The diagnosis of Rheumatoid Arthritis is made if at least four of the features shown in Table 2 are present. Rheumatoid factor in about 70%,is usually IgM and a sensitive marker of RA but is not specific. In so –called seronegative cases the RF may be IgG, and therefore not detected by the routine agglutination tests (Latex and SCAT),which detect only IgM RF.RIA and ELISA detect any class of RF. Antinuclear antibodies are also often found but are usually in low titre. The ESR and C reactive protein are typically high. Radiographic features are soft –tissue swelling, juxtra –articular osteoporosis and widening of the joint space due to accumulation of fluid in the early satges. Later there is narrowing of the joint spaces,cyst like spaces in the bone and subluxation.Ultimately there may be severe bone destruction and deformity,but ankylosis does not follow.
Features of Rheumatoid Arthritis (Table 2)
1. Morning Stiffness
Stiffness in and around joints, lasting for atleast 1 hour before maximal improvement
2 .Arthritis of three or more joint areas
Soft-tissue swelling or fluid (but not just bony overgrowth) in at least three joint areas simultaneously (the 14 possible joint areas
are right or left proximal interphalangeal, or PIP; metacarpophalangeal, or MCP; wrist; elbow; knee; ankle; and metatarsophalangeal,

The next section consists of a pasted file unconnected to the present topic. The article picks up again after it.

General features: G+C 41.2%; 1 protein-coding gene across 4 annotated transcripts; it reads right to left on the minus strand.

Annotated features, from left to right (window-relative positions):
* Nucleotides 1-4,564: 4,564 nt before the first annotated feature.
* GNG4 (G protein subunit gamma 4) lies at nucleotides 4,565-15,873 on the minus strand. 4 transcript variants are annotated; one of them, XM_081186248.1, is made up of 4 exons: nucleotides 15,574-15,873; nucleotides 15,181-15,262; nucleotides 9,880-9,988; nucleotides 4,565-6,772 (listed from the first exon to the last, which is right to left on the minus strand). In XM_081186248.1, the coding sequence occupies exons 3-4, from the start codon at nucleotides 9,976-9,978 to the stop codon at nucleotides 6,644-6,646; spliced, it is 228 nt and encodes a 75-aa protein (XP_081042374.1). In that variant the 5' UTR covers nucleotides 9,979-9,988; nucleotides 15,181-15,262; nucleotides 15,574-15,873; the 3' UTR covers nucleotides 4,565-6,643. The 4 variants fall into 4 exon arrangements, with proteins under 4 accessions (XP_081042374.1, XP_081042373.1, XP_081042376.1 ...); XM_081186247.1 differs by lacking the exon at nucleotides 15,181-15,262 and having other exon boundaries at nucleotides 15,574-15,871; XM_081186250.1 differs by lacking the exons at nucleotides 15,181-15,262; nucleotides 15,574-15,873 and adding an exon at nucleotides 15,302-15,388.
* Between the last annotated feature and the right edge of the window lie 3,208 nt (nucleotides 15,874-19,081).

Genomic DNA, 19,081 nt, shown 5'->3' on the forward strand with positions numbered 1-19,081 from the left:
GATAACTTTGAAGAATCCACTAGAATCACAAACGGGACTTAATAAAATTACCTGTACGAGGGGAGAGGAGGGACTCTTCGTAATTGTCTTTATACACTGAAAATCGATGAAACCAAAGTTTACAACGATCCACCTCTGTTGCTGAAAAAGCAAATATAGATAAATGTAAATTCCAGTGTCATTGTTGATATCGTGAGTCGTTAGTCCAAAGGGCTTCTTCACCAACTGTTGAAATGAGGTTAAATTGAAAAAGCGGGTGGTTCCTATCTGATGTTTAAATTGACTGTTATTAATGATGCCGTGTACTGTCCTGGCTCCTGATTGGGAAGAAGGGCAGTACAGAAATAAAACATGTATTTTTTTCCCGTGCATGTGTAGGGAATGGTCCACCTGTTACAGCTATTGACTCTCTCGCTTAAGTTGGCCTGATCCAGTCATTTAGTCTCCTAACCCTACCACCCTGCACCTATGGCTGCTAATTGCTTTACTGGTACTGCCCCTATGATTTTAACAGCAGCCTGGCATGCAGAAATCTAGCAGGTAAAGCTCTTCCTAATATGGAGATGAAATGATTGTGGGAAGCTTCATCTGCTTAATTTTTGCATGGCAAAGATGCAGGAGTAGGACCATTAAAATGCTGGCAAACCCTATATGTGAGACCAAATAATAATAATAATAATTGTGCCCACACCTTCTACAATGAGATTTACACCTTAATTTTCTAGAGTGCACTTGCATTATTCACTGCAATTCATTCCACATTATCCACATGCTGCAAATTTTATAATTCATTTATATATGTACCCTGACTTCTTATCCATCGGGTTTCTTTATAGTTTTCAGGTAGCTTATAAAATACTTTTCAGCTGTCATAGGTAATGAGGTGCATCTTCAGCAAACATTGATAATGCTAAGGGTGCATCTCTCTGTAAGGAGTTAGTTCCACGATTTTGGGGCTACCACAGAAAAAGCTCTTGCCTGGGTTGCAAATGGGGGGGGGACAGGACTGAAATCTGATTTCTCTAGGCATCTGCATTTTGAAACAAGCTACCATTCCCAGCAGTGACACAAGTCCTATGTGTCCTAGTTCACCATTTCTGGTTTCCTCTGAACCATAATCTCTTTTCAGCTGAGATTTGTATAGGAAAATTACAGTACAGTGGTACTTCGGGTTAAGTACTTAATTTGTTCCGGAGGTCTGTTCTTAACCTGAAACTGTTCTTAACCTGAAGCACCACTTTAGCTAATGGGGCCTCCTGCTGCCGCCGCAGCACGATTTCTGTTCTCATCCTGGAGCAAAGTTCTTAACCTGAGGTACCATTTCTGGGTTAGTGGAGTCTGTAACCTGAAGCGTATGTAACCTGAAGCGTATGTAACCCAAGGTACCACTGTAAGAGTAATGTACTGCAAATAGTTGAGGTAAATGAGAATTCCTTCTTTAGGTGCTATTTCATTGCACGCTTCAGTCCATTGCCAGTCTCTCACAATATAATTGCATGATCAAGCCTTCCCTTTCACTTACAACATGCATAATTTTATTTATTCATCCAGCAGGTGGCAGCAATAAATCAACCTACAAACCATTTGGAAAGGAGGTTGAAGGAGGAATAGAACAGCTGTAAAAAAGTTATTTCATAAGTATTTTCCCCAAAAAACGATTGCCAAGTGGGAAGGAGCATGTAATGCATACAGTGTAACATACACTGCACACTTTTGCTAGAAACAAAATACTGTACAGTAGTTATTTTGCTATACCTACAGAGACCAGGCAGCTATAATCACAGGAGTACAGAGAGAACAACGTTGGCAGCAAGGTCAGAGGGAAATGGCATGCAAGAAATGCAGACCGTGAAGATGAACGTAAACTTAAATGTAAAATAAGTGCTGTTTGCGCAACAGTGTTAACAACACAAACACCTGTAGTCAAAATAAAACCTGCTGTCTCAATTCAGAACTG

or MTP, joints)
3. Arthritis of hand joints
At least one area swollen (as defined in criterion 2) in a wrist, MCP or PIP joint
4 .Symmertrical arthritis
Simultaneous involvement of the same joint areas (as defined in criterion 2) on both sides of the body
5. Rheumatoid nodules
Subcutaneous nodules over bony prominences, extensor surfaces or juxta-articular regions
6. Positive Rheumatoid Factor
Demonstration of abnormal amounts of serum rheumatoid factor by any method
for which the result has been positive in less than 5 percent of normal control subjects
7. Radiological changes consistent with Rheumatoid Arthritis
Changes typical of RA on posteroanterior hand and wrist radiographs, which must include erosions or unequivocal bony decalcification localized in or most marked adjacent to the involved joints
Many people attending for oral health care have Rheumatoid Arthritis. Aside from the impact that such disease will have upon their impacts to access the dental clinic (eg owing to impaired motor function), some affected individuals will have oral disease which may be the first or principal manifestation of an underlying RA. Dental care professionals have a key role in the management of patients with RA, and can lessen the risk of common oral consequences, recognize oral diseases that warrant specialist investigation or treatment and be able to modify the dental treatment to ensure that patients are not liable to further complications of the RA or its therapy.